Yes and no. As I mentioned earlier, I have FOMO so I’m always influenced by hype…Except if the book doesn’t check my boxes. When that happens, I feel awful! I don’t like being out of the loop for new reads. But it happens and I live with it. My most recent experience involves The Four Winds by Kristin Hannah. I am familiar with her work (The Great Alone, The Nightingale, and The Winter Garden), but I know that she can make me ugly cry (especially her earlier titles). When I heard how sad The Four Winds was, I just knew I wasn’t in the right headspace. I’ve also read a review that gave me pause. I’ve decided not to read it, but I have to live with the hype! Are you influenced by hype?

Outside forces often dictate which book I read next.

At times my review calendar decides my next read for me. I have made commitments to publishers and blog tours that must be honored. Other times, library due dates dictate which book I read next! Occasionally, I pause my hold (easy to do if reading digitally on Overdrive or Libby!), but it’s always looming and I rarely totally give up my place on the holds list and start over. Instagram Buddy Reads and IRL Book Club also affect which book I read next. I need to be accountable to the group and ready for discussion! Do library holds or book club commitments influence what you read next?



I think that knowing yourself as a reader leads to a satisfactory and enriching reading life. (see this post about Your Reading Style)

QOTD: What makes you pick up a certain book?



Happy Reading Book Buddies!

“Ah, how good it is to be among people who are reading.”
~Rainer Maria Rilke

“I love the world of words, where life and literature connect.”
~Denise J Hughes

“Reading good books ruins you for enjoying bad ones.”
~Guernsey Literary and Potato Peel Pie Society

“I read because books are a form of transportation, of teaching, and of connection! Books take us to places we’ve never been, they teach us about our world, and they help us to understand human experience.”
~Madeleine Riley, Top Shelf Text



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Unless explicitly stated that they are free, all books that I review have been purchased by me or borrowed from the library.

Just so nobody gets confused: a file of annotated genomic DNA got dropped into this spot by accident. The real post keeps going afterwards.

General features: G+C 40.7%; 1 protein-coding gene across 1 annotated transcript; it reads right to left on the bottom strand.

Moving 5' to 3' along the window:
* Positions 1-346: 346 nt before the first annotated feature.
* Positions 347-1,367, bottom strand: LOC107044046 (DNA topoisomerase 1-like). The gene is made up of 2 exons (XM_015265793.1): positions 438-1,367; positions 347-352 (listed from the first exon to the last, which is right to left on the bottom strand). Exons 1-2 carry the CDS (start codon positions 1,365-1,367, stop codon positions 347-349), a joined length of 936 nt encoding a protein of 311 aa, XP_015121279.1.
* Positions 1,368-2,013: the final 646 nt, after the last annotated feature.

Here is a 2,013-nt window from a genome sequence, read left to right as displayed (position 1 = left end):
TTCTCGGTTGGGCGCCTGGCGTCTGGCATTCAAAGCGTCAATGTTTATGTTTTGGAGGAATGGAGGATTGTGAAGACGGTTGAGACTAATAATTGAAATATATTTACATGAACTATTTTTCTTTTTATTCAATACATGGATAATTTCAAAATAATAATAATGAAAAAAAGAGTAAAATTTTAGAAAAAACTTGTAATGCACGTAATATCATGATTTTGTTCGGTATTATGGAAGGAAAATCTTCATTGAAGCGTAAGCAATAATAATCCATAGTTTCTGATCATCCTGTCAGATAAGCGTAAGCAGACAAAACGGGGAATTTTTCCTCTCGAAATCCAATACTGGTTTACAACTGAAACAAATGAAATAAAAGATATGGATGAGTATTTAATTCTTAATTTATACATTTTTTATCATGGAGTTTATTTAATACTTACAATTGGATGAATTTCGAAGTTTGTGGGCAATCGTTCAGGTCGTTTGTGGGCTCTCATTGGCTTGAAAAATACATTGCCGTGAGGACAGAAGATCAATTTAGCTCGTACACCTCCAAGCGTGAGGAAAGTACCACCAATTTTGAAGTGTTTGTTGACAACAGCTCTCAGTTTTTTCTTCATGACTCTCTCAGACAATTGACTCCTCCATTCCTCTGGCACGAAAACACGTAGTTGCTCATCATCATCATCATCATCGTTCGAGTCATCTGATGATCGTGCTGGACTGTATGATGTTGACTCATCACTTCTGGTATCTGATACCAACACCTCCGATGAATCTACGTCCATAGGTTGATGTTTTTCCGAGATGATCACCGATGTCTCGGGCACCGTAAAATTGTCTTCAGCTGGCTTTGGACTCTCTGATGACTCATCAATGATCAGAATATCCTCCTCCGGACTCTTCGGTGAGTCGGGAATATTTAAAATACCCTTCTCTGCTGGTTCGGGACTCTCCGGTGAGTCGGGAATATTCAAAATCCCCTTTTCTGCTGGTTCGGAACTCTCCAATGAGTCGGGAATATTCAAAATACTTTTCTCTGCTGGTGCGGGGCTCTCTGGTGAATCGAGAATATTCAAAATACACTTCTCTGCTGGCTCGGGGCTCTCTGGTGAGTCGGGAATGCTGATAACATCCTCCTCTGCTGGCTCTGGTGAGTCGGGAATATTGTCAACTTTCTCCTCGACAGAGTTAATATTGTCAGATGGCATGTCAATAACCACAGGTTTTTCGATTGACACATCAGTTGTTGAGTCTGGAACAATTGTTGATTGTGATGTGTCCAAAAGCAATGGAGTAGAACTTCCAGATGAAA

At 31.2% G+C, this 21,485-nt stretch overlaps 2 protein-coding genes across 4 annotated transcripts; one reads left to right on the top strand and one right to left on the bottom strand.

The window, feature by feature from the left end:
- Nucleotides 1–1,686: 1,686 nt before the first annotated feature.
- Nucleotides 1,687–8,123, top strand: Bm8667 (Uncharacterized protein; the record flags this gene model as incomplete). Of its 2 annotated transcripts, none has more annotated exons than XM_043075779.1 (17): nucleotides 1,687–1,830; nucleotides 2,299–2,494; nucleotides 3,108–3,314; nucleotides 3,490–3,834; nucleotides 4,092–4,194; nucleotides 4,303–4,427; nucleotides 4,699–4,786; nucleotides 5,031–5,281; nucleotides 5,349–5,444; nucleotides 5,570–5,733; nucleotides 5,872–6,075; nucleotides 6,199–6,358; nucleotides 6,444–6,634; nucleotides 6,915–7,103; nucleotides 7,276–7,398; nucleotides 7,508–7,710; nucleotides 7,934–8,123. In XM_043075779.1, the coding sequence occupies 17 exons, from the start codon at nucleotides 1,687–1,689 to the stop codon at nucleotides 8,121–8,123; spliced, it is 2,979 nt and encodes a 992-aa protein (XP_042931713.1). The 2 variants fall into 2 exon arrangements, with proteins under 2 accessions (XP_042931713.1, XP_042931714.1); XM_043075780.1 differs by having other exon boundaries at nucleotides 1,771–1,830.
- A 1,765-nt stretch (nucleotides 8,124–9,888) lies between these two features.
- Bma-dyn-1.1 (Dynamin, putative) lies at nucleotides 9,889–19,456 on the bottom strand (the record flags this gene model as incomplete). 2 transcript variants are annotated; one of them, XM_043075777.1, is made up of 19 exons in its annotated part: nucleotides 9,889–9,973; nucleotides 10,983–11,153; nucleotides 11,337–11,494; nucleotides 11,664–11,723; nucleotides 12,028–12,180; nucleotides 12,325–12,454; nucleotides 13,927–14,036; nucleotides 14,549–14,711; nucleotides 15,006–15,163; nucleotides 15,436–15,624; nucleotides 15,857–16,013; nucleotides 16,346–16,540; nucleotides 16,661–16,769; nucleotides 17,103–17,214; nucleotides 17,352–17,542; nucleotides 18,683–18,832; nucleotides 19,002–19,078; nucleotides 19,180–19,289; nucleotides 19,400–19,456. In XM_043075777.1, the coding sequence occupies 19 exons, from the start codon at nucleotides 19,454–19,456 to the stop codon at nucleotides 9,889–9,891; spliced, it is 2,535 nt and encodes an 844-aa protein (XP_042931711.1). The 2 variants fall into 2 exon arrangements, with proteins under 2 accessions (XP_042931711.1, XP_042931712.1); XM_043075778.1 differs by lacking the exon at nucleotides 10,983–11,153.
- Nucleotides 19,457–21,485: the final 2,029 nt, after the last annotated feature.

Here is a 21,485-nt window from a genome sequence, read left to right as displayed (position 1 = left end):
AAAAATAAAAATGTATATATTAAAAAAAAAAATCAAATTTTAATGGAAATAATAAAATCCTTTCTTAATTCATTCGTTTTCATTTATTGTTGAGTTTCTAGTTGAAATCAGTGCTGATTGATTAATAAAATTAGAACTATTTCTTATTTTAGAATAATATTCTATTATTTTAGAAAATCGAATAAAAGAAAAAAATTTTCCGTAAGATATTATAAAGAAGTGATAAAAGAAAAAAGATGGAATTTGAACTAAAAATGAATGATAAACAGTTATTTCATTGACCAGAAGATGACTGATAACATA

Book Cover and author photos are credited to Amazon or an author’s (or publisher’s) website.

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45 thoughts on “What Makes You Pick Up A Book? #LetsTalkBookish #LetsDiscuss2021

  1. I have to admit the cover is a huge appeal to me, as in the styling of it. I always ask myself if it’s a book I would proudly put on my own bookshelves. And I know I should never judge a book by it’s cover. I have found that many proof covers appeal to me more than the final cover.

    Liked by 1 person

    • I think when I switched to digital reading and gave all my books away that I lost my love for covers. If I were still buying physical copies I would definitely be captivated by covers! Thanks for commenting!

      Like

      • Well….there were a couple of contributing factors…..my daughter and grandson moved in with us and we had to clear out 2 bedrooms both of which had bookcases in them…..then my sister had just passed away and I had to dispose of 100s of her books…..so it just struck me that re-homing my own books would be helpful to my own children in the future…one less task for them. I had already switched to digital so I hadn’t bought books in a long time. But I miss my books because they add the soul to a house. Now I love buying an occasional book as a gift!

        Like

  2. I think if you’re a book blogger, you’re always going to be swayed by other bloggers you’ve come to regard as having similar book tastes. I take their recommendations seriously. Rarely am I swayed by a cover (it happens on occasion) but a cleverly written book blurb will make me look twice. Goodreads friends’ reviews are probably my biggest influences, though. Some of them are those where I’ve had a ten-year online relationship! We discuss books in detail.

    Great post, Carol💜

    Liked by 1 person

  3. Ha I read the book that bill Clinton wrote with Patterson, but I wouldn’t read anything Hillary co wrote. I think Patterson was the bigger draw. I think my biggest two are author and synopsis, sometimes I listen to reviewers but usually they spoil more than they sell for me😂